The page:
EdTech Interview: Teaching Overseas

By Monica Burns 12.08.2015 blog

Switching to a new school can be a big change for teachers, even if it is just on the other side of town. Moving to a new country to teach in a school thousands of miles away can provide educators with an entirely new perspective on their profession. Tammy Musiowsky has taught students in Canada and the United States — and now she’s in the middle of her first year in Singapore. I spoke to Tammy about her experience teaching overseas and how education technology plays a role in her classroom.

How has your teaching practice changed since moving to a school overseas? What has remained the same?

My teaching practice has become what I wanted it to be. While I strengthened my skills in certain areas and gained content knowledge while I taught in the U.S., I now have the freedom to let my students take the lead more often and let them guide where the learning goes. My pedagogical beliefs about how kids learn is the same, but now I have the autonomy to teach through an inquiry-based learning approach that I believe in.

What type of technology do you use with students?

We have a few ways we use technology at the school, and it differs by grade level. In grade two, we have a set of Chromebooks shared among our three classes. Each of our classes use Chromebooks at some point during each day. They use it to access email, create Google documents and presentations, and update their school portfolio on Google Sites. They also use them to watch videos and read. We are beginning to do some graphing on them as well.

We also have a set of iPads that we can sign out. So far this year we have used the app Explain Everything to record procedural writing. As a teaching tool, I have my laptop that I project from. We manage our class blog and class Twitter on the laptop.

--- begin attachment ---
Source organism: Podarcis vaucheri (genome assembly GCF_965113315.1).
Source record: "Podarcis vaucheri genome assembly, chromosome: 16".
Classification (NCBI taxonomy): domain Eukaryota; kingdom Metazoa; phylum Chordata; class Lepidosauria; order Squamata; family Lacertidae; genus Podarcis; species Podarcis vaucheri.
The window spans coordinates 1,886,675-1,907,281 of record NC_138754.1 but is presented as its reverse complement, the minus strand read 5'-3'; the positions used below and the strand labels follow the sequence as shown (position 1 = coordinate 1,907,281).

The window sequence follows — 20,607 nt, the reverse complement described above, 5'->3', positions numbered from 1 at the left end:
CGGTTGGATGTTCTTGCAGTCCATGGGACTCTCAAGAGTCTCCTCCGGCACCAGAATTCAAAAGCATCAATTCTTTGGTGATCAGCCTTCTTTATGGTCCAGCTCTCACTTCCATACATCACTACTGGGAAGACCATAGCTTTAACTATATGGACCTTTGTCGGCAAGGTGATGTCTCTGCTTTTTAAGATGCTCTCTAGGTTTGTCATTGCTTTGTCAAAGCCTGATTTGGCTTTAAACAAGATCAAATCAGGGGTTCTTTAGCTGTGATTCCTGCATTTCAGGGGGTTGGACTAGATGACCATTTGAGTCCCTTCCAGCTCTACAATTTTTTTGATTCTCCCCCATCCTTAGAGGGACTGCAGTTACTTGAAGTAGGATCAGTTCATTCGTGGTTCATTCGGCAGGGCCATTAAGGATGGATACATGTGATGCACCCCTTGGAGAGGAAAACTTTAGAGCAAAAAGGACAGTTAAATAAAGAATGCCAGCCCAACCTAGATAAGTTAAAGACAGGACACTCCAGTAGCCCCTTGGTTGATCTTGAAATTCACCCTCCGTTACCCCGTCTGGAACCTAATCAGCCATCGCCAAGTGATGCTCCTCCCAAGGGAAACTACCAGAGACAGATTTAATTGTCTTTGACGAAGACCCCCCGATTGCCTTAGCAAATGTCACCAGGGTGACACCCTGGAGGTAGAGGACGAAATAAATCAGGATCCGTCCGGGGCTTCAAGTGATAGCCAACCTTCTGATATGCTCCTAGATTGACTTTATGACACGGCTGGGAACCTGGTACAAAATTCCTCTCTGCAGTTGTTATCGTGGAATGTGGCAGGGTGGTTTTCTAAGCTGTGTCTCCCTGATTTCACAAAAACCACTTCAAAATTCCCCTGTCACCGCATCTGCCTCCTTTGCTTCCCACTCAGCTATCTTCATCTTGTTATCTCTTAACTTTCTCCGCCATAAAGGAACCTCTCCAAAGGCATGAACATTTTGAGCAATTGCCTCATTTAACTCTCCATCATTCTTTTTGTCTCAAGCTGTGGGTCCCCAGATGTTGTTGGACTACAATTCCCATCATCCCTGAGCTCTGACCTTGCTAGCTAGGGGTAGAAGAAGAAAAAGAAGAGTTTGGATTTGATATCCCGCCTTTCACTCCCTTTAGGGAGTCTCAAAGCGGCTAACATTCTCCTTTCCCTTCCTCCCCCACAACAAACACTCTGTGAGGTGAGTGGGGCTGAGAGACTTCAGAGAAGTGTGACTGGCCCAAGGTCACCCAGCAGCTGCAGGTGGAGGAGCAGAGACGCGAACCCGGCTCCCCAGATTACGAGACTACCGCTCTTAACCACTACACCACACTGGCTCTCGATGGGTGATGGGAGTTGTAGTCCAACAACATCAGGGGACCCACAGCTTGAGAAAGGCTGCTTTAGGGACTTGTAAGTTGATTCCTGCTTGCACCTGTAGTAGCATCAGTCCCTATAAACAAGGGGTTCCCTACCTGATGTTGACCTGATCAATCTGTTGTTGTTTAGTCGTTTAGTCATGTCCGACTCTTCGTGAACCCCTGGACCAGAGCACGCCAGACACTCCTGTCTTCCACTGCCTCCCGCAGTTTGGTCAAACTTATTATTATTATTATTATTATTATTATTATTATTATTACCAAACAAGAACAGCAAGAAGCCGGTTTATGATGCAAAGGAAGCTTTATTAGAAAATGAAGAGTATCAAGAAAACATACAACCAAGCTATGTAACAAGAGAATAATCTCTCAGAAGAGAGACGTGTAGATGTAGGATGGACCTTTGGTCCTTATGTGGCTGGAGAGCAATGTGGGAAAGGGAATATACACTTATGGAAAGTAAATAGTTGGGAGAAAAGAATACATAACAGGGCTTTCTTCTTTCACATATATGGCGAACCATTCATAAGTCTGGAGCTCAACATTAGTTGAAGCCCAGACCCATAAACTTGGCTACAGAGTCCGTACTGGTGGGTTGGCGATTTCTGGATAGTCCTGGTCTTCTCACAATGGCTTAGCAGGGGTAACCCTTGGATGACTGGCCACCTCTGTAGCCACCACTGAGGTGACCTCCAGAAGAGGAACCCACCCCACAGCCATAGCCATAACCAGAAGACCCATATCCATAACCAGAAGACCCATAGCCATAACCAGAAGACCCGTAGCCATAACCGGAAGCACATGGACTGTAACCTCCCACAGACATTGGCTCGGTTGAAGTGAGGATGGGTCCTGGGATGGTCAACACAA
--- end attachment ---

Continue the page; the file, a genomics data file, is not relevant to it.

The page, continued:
How has technology changed the way you’ve traditionally taught students?

Technology has opened up an avenue for me and my students to be even more creative. Students are comfortable with technology at a young age and they are willing to try things out if they have the opportunity. I want to provide those opportunities for them to explore, engage and create projects.

What advice would you give to teachers looking to integrate technology into their classroom?

Be open. Let students explore. Don’t worry so much about a final product. I think the process of learning and creating something is the most important piece when using technology.

What are your hopes and dreams for technology in education?

I hope that technology in education becomes even more of a daily occurrence. I hope teachers embrace the learning curve and understand that being uncomfortable is okay. Baby steps! We have to remember that it’s about the kids and that technology is a part of their lives growing up.

Follow Tammy on Twitter and share your own teaching stories below!

Monica Burns is an EdTech & Curriculum Consultant and Apple Distinguished Educator. Visit her site ClassTechTips.com for more ideas on how to become a tech-savvy teacher.


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  1. Rachel L

    Yes, because a lot of people play video games and love the music that’s in the video game.

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